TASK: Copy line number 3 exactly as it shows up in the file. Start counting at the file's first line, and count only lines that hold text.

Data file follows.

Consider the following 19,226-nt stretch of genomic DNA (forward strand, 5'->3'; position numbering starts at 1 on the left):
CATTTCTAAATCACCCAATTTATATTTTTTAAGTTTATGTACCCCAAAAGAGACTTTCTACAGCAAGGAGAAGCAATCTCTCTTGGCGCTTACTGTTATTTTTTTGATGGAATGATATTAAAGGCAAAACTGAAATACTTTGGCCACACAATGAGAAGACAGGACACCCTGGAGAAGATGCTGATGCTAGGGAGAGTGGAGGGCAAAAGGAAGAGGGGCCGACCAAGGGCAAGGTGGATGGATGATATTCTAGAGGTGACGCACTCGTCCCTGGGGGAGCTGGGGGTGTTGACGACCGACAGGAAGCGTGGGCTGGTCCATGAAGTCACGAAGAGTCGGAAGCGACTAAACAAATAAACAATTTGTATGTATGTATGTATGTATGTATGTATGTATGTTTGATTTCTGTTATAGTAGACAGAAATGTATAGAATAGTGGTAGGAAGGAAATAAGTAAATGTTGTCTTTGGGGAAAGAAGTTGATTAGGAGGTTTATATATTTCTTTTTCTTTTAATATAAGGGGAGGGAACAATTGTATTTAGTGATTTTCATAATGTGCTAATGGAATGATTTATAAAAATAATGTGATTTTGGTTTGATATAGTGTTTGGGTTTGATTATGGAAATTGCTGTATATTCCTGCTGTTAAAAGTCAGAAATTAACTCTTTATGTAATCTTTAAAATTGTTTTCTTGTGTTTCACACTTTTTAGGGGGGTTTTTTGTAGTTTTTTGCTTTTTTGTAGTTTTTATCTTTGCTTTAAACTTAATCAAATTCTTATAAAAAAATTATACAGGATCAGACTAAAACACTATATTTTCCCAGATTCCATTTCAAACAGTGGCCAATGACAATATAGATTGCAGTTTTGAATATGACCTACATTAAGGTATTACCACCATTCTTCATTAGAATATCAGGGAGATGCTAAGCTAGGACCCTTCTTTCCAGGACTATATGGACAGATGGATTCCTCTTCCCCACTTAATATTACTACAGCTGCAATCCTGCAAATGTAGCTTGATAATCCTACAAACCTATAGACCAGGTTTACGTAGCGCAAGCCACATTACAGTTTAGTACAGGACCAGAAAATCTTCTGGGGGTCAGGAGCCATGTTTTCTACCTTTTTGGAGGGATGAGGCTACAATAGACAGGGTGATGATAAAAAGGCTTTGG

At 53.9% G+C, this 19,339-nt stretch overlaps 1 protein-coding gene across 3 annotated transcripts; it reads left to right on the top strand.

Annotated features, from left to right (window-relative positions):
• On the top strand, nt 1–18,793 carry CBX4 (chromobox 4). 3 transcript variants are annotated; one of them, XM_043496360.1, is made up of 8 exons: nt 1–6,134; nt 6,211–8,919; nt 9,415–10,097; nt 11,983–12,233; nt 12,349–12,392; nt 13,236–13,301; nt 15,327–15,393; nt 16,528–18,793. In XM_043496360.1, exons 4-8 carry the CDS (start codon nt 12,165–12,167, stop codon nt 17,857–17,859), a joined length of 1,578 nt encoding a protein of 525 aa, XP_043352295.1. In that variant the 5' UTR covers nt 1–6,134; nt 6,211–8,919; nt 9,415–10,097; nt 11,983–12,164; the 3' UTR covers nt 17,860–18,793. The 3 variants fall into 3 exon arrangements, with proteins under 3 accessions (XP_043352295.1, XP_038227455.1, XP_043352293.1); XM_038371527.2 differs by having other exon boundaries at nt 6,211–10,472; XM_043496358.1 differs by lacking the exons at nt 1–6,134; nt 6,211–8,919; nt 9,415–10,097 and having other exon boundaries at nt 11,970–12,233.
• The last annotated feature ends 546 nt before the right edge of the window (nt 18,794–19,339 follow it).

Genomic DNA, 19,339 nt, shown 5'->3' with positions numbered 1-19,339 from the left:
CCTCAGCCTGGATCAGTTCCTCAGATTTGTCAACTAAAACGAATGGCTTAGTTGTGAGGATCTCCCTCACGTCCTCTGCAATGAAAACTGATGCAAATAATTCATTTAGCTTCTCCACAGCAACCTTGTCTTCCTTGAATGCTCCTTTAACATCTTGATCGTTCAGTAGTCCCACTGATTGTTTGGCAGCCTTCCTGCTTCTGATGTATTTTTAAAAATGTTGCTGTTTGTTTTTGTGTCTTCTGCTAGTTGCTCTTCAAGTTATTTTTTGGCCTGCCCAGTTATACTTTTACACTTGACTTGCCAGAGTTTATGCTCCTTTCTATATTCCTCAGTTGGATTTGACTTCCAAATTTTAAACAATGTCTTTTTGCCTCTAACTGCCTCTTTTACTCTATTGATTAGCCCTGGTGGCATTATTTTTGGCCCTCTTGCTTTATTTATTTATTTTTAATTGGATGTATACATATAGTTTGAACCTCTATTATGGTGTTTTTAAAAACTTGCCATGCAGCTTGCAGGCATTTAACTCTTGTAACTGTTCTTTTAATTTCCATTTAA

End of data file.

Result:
At 53.9% G+C, this 19,339-nt stretch overlaps 1 protein-coding gene across 3 annotated transcripts; it reads left to right on the top strand.